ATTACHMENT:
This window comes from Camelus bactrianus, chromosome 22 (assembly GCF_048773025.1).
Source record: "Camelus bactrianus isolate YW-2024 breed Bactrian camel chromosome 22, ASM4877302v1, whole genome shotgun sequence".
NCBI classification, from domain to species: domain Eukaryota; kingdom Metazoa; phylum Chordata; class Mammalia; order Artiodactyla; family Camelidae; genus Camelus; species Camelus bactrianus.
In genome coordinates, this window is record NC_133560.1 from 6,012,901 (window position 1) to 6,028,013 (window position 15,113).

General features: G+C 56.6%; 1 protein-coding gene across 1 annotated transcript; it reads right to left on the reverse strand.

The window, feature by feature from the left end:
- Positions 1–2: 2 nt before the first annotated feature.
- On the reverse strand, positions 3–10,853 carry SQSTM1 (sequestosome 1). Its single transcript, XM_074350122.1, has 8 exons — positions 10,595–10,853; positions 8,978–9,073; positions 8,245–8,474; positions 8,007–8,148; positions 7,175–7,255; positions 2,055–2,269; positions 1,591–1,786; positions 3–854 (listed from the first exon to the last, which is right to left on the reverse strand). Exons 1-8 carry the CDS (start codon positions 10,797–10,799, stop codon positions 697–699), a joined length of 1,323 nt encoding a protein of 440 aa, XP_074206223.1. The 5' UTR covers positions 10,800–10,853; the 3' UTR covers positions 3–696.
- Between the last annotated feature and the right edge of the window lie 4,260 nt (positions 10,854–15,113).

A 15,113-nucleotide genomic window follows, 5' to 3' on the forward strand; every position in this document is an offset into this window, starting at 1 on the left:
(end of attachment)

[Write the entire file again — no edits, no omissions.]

This window comes from Camelus bactrianus, chromosome 22 (assembly GCF_048773025.1).
Source record: "Camelus bactrianus isolate YW-2024 breed Bactrian camel chromosome 22, ASM4877302v1, whole genome shotgun sequence".
NCBI classification, from domain to species: domain Eukaryota; kingdom Metazoa; phylum Chordata; class Mammalia; order Artiodactyla; family Camelidae; genus Camelus; species Camelus bactrianus.
In genome coordinates, this window is record NC_133560.1 from 6,012,901 (window position 1) to 6,028,013 (window position 15,113).

General features: G+C 56.6%; 1 protein-coding gene across 1 annotated transcript; it reads right to left on the reverse strand.

The window, feature by feature from the left end:
- Positions 1–2: 2 nt before the first annotated feature.
- On the reverse strand, positions 3–10,853 carry SQSTM1 (sequestosome 1). Its single transcript, XM_074350122.1, has 8 exons — positions 10,595–10,853; positions 8,978–9,073; positions 8,245–8,474; positions 8,007–8,148; positions 7,175–7,255; positions 2,055–2,269; positions 1,591–1,786; positions 3–854 (listed from the first exon to the last, which is right to left on the reverse strand). Exons 1-8 carry the CDS (start codon positions 10,797–10,799, stop codon positions 697–699), a joined length of 1,323 nt encoding a protein of 440 aa, XP_074206223.1. The 5' UTR covers positions 10,800–10,853; the 3' UTR covers positions 3–696.
- Between the last annotated feature and the right edge of the window lie 4,260 nt (positions 10,854–15,113).

A 15,113-nucleotide genomic window follows, 5' to 3' on the forward strand; every position in this document is an offset into this window, starting at 1 on the left: